|P is for Practical|
You seem to be thinking in terms of many independent applications that exist seperately and are started by huge copy and pastes
Not at all. I am, however, defining an "application" as being one customer demand, which may be different than how you are thinking of it. So if I have a CRUD app, this will be:
Okay, we've looked at that model. The problem was trying to keep development from clogging up production. Quite often we'll start on development and get pulled off onto other projects, leaving code incomplete, sometimes returned to, sometimes never returned to. How do we merge the development and production trees cleanly? Won't the development tree get all sorts of hanging code? (which is a current problem for us)
(eg tagging the release and running your test suite)
Here I'm missing details again. If we're checking out the entire codebase, are we running every bit of test code we have? How do we do the install process so that only the changed bits of code are tested on the new machine?
Believe me, I think we're talking about the same desires, I've just failed to get a practical, working system every time I've tried, and I think it's because I'm doing too much guessing on how to implement these things.
We've come up with systems that would work great in 15 person shops, but in my 1-3 person shop, with a constant backlog of tasks, rapidly shifting priorities, a windows-based designer (vs the Linux-based coders and servers), I've been unable to implement a setup that actually works. (Anyone with advice on what to do with the Windows designer who edits our templates would be welcome, since he can't test his edits on his machine.)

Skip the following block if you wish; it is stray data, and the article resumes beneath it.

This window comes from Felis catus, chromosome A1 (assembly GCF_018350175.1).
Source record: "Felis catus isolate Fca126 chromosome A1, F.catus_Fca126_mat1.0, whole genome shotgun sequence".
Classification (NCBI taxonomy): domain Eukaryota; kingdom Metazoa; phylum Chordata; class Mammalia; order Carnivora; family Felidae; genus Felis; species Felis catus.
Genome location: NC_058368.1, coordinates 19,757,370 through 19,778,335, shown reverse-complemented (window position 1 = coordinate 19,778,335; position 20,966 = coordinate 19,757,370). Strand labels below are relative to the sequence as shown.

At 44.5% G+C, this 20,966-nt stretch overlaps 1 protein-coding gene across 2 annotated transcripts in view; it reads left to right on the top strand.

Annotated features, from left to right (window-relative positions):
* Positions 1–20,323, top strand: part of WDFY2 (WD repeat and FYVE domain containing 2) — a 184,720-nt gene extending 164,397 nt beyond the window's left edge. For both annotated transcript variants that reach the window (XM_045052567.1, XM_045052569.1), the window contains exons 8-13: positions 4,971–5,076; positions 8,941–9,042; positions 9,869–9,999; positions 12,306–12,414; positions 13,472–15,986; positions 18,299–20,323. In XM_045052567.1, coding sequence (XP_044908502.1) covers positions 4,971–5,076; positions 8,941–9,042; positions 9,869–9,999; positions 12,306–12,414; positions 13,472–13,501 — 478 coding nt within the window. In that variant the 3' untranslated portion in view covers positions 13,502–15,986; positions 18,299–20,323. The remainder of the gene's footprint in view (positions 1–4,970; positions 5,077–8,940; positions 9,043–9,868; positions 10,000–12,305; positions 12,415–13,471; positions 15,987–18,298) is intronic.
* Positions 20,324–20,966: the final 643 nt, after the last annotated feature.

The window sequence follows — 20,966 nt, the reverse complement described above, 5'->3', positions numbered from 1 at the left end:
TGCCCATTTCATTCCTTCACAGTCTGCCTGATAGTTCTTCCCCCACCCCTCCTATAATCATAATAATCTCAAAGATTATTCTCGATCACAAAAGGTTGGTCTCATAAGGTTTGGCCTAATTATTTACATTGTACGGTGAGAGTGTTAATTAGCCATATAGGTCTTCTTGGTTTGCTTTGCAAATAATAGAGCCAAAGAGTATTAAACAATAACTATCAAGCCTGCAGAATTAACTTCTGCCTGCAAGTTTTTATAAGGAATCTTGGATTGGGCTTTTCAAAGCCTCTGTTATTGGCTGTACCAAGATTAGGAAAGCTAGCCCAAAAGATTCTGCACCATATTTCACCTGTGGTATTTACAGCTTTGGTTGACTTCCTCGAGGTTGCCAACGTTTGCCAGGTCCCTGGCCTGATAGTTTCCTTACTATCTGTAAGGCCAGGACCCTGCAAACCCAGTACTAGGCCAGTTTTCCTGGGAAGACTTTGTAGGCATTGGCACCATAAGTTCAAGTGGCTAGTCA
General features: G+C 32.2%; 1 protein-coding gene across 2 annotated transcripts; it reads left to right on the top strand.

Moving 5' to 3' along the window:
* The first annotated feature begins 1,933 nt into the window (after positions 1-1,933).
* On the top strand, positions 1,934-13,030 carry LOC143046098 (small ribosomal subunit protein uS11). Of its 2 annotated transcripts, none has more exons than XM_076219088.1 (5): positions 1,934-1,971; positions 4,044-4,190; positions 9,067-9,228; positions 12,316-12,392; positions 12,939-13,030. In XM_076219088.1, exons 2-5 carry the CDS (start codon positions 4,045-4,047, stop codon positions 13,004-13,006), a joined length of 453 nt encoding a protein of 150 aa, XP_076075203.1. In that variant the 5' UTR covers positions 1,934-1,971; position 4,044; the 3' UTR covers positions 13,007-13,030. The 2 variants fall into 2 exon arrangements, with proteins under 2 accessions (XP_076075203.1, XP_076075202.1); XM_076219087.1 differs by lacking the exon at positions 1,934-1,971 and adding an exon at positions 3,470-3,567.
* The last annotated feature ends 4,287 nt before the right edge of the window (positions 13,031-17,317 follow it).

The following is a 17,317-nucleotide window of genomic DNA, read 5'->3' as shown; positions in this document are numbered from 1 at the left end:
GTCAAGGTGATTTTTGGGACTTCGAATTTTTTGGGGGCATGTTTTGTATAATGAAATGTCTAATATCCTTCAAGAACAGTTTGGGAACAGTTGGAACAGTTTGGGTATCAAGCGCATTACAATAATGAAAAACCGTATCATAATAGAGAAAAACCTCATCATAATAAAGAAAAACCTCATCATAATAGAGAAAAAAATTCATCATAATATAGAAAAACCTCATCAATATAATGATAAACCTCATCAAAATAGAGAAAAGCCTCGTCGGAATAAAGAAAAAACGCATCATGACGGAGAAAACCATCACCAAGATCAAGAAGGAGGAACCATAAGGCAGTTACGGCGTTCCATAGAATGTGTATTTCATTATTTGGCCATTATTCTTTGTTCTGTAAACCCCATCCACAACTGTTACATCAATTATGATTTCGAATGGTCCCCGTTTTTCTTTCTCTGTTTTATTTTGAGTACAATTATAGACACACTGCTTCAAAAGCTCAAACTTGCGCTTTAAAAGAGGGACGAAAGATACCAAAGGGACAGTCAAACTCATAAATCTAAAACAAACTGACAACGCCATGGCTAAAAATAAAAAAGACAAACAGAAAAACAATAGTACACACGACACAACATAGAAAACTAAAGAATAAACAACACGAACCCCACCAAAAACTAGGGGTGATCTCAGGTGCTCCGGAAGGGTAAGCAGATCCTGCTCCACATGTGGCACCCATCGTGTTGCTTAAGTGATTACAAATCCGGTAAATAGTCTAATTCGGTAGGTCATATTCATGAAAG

Script how to install version X of Foo on machine Y.
This makes it sound as if you AREN'T checking out the entire code base, so I'm confused again. An "app" could be one codebase, but we have modules that inherit from others, and template sets that inherit from others, so I'm not seeing where to draw the line between apps. And of course, we have support modules, with their own dependancies.
part of your install process
What is your install process? Since you're talking about running tests and install process, it sounds like it's a bit more than a check out. What do you do?
A good strategy is to take half your machines out of the load balancer, install there, tell the load balancer to switch which machines are online, install on the rest, then bring the rest back online. That way at all points all webservers are consistent.
I only wish I had the budget for load balancing. I've been trying to get a test server for years. We have a number of servers for different audiences for security reasons, and a generally common codebase between them.
Really, I'm not disagreeing with good practices, I'm just trying to figure out how to IMPLEMENT them.